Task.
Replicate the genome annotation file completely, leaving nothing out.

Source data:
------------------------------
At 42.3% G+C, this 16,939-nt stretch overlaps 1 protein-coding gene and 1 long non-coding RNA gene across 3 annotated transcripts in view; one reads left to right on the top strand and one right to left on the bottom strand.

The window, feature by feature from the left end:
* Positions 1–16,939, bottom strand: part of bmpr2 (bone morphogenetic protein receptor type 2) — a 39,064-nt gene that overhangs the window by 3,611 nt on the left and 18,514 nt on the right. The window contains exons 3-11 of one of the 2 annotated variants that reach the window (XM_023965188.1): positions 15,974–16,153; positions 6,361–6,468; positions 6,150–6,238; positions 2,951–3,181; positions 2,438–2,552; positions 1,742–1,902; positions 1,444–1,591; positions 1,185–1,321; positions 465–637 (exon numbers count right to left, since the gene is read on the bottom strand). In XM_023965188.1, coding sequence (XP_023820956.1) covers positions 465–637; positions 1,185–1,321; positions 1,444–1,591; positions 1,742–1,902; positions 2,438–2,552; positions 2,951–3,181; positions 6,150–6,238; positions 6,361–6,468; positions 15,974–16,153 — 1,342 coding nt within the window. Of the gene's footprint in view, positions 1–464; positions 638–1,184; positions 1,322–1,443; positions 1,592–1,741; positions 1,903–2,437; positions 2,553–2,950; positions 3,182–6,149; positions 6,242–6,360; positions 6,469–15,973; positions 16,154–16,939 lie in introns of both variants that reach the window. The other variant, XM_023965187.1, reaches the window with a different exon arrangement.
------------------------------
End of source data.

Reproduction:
At 42.3% G+C, this 16,939-nt stretch overlaps 1 protein-coding gene and 1 long non-coding RNA gene across 3 annotated transcripts in view; one reads left to right on the top strand and one right to left on the bottom strand.

The window, feature by feature from the left end:
* Positions 1–16,939, bottom strand: part of bmpr2 (bone morphogenetic protein receptor type 2) — a 39,064-nt gene that overhangs the window by 3,611 nt on the left and 18,514 nt on the right. The window contains exons 3-11 of one of the 2 annotated variants that reach the window (XM_023965188.1): positions 15,974–16,153; positions 6,361–6,468; positions 6,150–6,238; positions 2,951–3,181; positions 2,438–2,552; positions 1,742–1,902; positions 1,444–1,591; positions 1,185–1,321; positions 465–637 (exon numbers count right to left, since the gene is read on the bottom strand). In XM_023965188.1, coding sequence (XP_023820956.1) covers positions 465–637; positions 1,185–1,321; positions 1,444–1,591; positions 1,742–1,902; positions 2,438–2,552; positions 2,951–3,181; positions 6,150–6,238; positions 6,361–6,468; positions 15,974–16,153 — 1,342 coding nt within the window. Of the gene's footprint in view, positions 1–464; positions 638–1,184; positions 1,322–1,443; positions 1,592–1,741; positions 1,903–2,437; positions 2,553–2,950; positions 3,182–6,149; positions 6,242–6,360; positions 6,469–15,973; positions 16,154–16,939 lie in introns of both variants that reach the window. The other variant, XM_023965187.1, reaches the window with a different exon arrangement.